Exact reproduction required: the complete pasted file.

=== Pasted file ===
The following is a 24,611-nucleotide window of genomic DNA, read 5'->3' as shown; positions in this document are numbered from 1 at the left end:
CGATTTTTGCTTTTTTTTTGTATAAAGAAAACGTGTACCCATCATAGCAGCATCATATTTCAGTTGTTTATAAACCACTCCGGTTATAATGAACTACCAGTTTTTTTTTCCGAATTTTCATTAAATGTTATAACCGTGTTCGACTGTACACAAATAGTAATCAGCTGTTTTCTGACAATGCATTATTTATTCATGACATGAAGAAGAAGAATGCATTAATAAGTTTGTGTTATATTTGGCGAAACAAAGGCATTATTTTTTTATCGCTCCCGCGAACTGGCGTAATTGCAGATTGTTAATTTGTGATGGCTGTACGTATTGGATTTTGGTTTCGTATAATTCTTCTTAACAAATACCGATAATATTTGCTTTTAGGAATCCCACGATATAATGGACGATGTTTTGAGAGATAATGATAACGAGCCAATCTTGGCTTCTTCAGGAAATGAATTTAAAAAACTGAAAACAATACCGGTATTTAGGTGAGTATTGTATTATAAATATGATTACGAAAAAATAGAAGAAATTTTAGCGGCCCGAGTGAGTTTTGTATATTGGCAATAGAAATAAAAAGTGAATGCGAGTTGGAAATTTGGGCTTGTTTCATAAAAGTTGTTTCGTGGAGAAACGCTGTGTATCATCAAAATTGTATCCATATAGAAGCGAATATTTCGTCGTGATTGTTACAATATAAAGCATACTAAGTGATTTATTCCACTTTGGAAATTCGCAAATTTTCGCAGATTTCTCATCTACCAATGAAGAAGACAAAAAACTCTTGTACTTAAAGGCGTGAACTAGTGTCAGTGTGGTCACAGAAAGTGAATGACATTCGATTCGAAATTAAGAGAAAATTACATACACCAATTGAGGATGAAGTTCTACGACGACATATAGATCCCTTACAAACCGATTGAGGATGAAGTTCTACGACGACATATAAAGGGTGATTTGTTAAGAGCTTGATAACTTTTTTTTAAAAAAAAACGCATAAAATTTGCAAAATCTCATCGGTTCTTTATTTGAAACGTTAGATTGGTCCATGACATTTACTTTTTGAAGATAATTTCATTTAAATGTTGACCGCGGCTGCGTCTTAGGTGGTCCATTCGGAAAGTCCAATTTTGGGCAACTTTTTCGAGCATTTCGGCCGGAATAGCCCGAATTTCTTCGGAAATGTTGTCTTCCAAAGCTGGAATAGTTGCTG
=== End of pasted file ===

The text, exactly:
The following is a 24,611-nucleotide window of genomic DNA, read 5'->3' as shown; positions in this document are numbered from 1 at the left end:
CGATTTTTGCTTTTTTTTTGTATAAAGAAAACGTGTACCCATCATAGCAGCATCATATTTCAGTTGTTTATAAACCACTCCGGTTATAATGAACTACCAGTTTTTTTTTCCGAATTTTCATTAAATGTTATAACCGTGTTCGACTGTACACAAATAGTAATCAGCTGTTTTCTGACAATGCATTATTTATTCATGACATGAAGAAGAAGAATGCATTAATAAGTTTGTGTTATATTTGGCGAAACAAAGGCATTATTTTTTTATCGCTCCCGCGAACTGGCGTAATTGCAGATTGTTAATTTGTGATGGCTGTACGTATTGGATTTTGGTTTCGTATAATTCTTCTTAACAAATACCGATAATATTTGCTTTTAGGAATCCCACGATATAATGGACGATGTTTTGAGAGATAATGATAACGAGCCAATCTTGGCTTCTTCAGGAAATGAATTTAAAAAACTGAAAACAATACCGGTATTTAGGTGAGTATTGTATTATAAATATGATTACGAAAAAATAGAAGAAATTTTAGCGGCCCGAGTGAGTTTTGTATATTGGCAATAGAAATAAAAAGTGAATGCGAGTTGGAAATTTGGGCTTGTTTCATAAAAGTTGTTTCGTGGAGAAACGCTGTGTATCATCAAAATTGTATCCATATAGAAGCGAATATTTCGTCGTGATTGTTACAATATAAAGCATACTAAGTGATTTATTCCACTTTGGAAATTCGCAAATTTTCGCAGATTTCTCATCTACCAATGAAGAAGACAAAAAACTCTTGTACTTAAAGGCGTGAACTAGTGTCAGTGTGGTCACAGAAAGTGAATGACATTCGATTCGAAATTAAGAGAAAATTACATACACCAATTGAGGATGAAGTTCTACGACGACATATAGATCCCTTACAAACCGATTGAGGATGAAGTTCTACGACGACATATAAAGGGTGATTTGTTAAGAGCTTGATAACTTTTTTTTAAAAAAAAACGCATAAAATTTGCAAAATCTCATCGGTTCTTTATTTGAAACGTTAGATTGGTCCATGACATTTACTTTTTGAAGATAATTTCATTTAAATGTTGACCGCGGCTGCGTCTTAGGTGGTCCATTCGGAAAGTCCAATTTTGGGCAACTTTTTCGAGCATTTCGGCCGGAATAGCCCGAATTTCTTCGGAAATGTTGTCTTCCAAAGCTGGAATAGTTGCTG